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    With the growing popularity and use of the Internet, questions regarding its impact on Americans' news consumption patterns have been posed (Hintze & Lehnus, 1998; Napoli & Ewing, 1998; Consoli, 1998; Kayany & Yelsma, 2000; Flanagin & Metzger, 2000). Media consumption patterns have changed dramatically in the last half of the 20th century, especially with the introduction of television. The Internet promises to make a similar impact on the medium choice consumers use to get their information or entertainment (Napoli & Ewing, 1998).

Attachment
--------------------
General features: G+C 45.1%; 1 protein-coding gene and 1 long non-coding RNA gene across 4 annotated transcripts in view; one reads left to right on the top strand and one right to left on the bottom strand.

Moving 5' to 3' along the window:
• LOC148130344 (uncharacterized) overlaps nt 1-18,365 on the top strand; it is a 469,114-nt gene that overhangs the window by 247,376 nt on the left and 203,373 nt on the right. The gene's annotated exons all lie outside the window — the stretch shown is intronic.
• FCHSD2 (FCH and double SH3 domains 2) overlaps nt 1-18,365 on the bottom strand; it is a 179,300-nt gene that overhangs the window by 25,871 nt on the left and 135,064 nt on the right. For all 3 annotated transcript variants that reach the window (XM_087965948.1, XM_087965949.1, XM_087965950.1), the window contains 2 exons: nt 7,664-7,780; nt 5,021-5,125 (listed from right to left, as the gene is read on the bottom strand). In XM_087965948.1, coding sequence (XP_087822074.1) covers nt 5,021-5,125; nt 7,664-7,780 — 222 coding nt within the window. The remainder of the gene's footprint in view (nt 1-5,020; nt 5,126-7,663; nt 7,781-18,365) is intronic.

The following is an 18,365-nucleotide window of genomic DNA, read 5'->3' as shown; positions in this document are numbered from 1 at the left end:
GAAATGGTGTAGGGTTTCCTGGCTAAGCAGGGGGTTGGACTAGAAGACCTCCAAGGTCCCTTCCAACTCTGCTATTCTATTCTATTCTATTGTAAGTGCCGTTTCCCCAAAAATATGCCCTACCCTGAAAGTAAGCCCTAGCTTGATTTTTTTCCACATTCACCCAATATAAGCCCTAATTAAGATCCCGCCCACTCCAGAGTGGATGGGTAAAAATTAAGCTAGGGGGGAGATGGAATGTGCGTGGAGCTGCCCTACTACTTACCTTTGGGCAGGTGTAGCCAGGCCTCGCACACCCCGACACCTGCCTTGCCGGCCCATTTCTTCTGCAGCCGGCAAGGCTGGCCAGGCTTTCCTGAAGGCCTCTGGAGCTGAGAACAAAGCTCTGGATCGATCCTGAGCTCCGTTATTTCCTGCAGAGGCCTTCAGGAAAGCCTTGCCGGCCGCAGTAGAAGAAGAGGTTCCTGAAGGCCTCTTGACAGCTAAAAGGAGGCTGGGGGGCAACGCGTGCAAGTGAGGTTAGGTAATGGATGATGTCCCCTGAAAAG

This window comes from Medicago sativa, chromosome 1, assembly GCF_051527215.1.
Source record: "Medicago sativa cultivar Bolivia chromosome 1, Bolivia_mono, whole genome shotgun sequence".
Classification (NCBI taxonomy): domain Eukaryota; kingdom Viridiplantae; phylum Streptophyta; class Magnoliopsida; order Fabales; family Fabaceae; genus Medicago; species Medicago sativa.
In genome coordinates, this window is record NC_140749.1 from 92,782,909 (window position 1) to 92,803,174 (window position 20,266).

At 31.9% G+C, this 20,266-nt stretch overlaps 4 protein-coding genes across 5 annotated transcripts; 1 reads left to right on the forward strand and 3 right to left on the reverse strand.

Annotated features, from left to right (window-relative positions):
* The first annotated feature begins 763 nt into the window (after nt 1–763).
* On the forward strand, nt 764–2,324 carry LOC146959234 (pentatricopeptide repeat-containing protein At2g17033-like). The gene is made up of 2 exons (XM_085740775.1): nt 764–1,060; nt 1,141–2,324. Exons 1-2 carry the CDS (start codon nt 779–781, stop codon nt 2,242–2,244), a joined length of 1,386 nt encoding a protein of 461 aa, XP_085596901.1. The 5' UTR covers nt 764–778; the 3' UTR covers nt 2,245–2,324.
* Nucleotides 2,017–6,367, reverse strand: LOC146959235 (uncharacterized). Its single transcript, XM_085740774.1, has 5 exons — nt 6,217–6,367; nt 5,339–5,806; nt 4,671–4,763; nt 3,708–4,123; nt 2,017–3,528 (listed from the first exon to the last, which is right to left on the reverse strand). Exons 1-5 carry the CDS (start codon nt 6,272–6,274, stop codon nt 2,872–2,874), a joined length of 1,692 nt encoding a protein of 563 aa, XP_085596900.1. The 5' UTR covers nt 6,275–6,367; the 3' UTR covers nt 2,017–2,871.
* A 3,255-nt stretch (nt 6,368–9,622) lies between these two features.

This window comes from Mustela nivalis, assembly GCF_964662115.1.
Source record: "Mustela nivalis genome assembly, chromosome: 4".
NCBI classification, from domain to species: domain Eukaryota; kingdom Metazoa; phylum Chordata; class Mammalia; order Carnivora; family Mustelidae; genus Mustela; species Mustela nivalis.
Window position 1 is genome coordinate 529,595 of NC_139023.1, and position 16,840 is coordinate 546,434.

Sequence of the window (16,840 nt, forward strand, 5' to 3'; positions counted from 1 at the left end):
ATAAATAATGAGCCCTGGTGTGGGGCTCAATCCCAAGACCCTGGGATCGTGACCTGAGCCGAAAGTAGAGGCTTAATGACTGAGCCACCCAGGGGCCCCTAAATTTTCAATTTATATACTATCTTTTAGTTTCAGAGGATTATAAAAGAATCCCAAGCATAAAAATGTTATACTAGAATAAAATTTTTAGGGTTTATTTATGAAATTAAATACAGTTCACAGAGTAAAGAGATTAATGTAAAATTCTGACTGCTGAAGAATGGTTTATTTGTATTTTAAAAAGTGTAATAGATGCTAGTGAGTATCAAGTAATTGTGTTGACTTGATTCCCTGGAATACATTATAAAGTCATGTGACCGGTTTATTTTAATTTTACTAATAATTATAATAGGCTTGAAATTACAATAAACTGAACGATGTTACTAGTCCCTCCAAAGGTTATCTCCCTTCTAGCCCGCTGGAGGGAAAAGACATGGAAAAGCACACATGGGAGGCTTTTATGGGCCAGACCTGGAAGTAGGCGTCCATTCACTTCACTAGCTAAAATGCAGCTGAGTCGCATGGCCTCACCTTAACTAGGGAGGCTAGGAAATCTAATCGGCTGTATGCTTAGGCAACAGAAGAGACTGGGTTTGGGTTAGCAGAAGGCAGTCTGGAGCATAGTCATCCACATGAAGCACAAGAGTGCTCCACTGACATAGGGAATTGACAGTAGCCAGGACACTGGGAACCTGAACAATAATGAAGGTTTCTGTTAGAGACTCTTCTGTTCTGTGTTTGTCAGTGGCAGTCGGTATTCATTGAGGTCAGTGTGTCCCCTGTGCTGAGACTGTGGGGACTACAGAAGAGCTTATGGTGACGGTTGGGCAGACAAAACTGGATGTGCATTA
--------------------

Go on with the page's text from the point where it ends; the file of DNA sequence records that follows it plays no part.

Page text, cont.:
Military public affairs offices are increasingly facing dwindling resources while demand for more timely and accurate military information and news continues to grow. In addition to the increased flow of information, public affairs practitioners with limited resources are struggling to meet the needs of their internal and external audiences. While recent studies on media consumption patterns on Americans have been conducted, studies on military servicemembers are not widely available. Although servicemembers differ from the general American population in terms of certain demographics, such as average age, their media preference patterns may very well reflect those of the general population. Only empirical research can address this issue directly. It is the intent of this paper to address news medium preferences of servicemembers and what these preferences may mean to public affairs practitioners. With limited resources, public affairs offices need to be as efficient as possible in providing high-quality news and information in a timely and accurate manner.

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